fire safety for high rise buildings

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Fire sprinkler systems – going undercover.

As residential fire safety, particularly in multi-storey buildings and tower blocks have been the centre of attention since last June, the groundswell of opinion is clearly behind the installation of fire sprinkler systems as part of a multi-million pound programme of fire protection upgrades.

While discussions continue regarding how the work is being funded, it appears that local authorities and housing associations are likely to make a significant contribution to the cost, so it’s inevitable that ‘value’ and ‘cost effectiveness’ will form part of the tendering procedures that are already taking place.

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Vicaima Don’t play with fire

The tragic events of the Grenfell disaster last year cast a long shadow and one that will remain with the industry for decades to come. 

Of course lessons will be learnt and perhaps at long last due attention will be paid to safety above other considerations when deciding upon risk critical building products such as fire doors and fire door assemblies. 

More immediately however we all await the inevitable changes to legislation and good practice, following Dame Judith Hackitt’s independent review and how it will shape future product specification, installation and ongoing use throughout the life cycle of the building.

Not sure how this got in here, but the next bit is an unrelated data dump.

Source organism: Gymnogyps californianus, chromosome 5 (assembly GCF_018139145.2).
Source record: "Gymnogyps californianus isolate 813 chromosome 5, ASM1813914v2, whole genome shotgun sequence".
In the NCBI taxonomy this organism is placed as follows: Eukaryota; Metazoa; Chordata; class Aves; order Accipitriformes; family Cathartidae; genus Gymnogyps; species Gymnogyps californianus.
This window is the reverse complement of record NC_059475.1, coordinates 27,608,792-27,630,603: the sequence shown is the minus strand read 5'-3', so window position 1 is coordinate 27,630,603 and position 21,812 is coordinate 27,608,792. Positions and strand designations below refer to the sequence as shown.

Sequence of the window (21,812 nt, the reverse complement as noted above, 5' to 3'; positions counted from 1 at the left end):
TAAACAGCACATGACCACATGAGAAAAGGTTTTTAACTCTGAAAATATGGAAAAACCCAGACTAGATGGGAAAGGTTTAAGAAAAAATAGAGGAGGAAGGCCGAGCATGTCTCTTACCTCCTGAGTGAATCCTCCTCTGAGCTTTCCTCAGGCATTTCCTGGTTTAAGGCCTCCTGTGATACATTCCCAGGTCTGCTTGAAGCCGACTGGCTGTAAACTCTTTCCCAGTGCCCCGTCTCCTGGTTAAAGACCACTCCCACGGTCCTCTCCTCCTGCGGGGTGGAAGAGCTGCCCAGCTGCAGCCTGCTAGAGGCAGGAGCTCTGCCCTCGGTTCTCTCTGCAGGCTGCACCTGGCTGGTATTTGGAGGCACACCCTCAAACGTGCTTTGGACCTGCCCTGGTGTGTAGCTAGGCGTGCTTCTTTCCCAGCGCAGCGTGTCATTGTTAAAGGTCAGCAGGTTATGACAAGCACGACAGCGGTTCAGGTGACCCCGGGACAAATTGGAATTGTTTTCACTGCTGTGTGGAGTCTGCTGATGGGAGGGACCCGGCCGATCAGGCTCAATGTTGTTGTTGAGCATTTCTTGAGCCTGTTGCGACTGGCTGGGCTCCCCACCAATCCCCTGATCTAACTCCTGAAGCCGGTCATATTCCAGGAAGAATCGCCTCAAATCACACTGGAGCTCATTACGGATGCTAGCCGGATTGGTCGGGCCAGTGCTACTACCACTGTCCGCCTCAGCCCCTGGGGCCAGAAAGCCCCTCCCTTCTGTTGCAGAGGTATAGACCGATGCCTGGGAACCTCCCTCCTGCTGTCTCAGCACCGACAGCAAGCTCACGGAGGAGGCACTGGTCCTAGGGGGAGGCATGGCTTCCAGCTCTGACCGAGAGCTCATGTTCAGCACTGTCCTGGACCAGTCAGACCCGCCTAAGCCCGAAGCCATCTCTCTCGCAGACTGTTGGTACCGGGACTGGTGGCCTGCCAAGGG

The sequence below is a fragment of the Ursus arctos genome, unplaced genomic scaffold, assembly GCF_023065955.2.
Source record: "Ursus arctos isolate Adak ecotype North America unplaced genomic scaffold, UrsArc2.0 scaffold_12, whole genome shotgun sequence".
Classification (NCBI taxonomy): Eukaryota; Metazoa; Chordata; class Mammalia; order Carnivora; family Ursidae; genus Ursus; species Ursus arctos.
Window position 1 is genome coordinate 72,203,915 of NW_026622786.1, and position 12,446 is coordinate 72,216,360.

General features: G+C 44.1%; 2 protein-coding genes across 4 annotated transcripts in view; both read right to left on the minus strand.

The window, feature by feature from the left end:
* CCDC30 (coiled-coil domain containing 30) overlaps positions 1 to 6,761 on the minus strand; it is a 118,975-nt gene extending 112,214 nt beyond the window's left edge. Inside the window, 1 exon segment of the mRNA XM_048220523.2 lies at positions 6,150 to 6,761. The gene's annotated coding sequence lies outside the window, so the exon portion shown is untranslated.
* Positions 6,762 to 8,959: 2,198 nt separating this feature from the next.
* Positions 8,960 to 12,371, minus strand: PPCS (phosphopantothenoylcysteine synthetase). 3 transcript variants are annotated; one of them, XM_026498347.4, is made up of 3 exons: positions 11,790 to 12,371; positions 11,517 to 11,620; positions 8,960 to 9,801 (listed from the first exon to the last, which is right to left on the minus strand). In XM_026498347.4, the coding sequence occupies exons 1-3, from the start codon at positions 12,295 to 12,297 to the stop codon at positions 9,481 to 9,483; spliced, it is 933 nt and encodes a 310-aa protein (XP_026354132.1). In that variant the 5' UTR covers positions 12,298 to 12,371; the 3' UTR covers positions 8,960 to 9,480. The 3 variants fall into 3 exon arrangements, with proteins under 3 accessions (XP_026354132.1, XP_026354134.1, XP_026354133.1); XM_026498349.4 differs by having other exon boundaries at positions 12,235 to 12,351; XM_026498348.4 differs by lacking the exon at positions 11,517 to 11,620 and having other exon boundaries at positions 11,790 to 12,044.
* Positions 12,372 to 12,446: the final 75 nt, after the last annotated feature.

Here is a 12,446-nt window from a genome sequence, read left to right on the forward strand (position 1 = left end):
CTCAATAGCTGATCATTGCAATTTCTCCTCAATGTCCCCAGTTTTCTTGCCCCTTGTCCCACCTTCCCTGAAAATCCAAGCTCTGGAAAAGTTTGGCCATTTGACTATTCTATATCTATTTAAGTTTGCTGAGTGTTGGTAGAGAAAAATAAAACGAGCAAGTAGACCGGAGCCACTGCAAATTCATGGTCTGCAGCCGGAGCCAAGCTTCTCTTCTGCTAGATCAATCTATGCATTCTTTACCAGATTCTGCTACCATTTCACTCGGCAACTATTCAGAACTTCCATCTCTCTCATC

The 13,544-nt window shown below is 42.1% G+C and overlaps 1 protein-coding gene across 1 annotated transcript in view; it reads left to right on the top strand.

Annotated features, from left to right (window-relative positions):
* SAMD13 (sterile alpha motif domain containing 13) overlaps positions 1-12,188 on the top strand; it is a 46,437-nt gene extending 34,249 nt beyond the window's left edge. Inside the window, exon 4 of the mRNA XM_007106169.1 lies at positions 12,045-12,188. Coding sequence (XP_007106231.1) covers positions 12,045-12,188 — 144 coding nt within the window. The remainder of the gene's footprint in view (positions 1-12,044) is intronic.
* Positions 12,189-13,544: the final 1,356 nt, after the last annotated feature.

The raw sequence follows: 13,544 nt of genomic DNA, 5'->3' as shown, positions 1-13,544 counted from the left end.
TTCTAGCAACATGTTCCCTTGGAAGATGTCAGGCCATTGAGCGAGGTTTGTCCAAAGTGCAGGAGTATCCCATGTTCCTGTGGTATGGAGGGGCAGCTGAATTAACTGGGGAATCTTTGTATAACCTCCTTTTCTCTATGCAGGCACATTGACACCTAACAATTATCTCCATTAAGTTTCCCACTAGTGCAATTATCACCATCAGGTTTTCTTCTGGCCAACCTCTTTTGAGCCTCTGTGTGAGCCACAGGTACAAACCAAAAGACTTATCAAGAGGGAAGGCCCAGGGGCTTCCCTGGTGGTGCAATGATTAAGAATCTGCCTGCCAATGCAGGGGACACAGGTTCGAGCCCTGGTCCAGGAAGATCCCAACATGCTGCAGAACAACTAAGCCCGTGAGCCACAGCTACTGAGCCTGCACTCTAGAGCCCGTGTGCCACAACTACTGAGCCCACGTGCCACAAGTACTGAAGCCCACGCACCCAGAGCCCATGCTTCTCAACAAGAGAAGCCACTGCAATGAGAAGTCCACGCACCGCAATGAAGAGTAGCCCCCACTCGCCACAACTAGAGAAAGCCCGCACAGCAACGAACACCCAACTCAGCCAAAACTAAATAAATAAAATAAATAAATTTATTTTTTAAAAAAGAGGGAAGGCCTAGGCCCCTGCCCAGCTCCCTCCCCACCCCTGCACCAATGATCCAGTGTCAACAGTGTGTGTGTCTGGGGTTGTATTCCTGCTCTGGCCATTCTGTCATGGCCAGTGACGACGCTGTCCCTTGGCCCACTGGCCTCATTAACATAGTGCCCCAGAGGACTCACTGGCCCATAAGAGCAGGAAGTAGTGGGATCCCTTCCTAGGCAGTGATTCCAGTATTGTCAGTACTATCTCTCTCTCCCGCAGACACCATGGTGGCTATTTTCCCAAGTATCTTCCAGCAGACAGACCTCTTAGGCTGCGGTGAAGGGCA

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OPINION: "Hackitt’s ‘softly softly’ approach to high rise cladding safety is a disappointment"

Dame Judith Hackitt’s final report (Building a Safer Future, May 2018) is an opportunity missed to demonstrate clear leadership in the area of fire safety for high rise buildings, according to Ben Jayes, managing director of Vivalda Group.

Giving his reaction to the 159 page report, Jayes said “We were expecting a far clearer statement from Dame Judith, which would include banning any combustible material on tall buildings. We had also hoped to see sharper teeth when it came to independent building inspection, however this appeared to have been overlooked in favour of tighter regulations outlined in the report.

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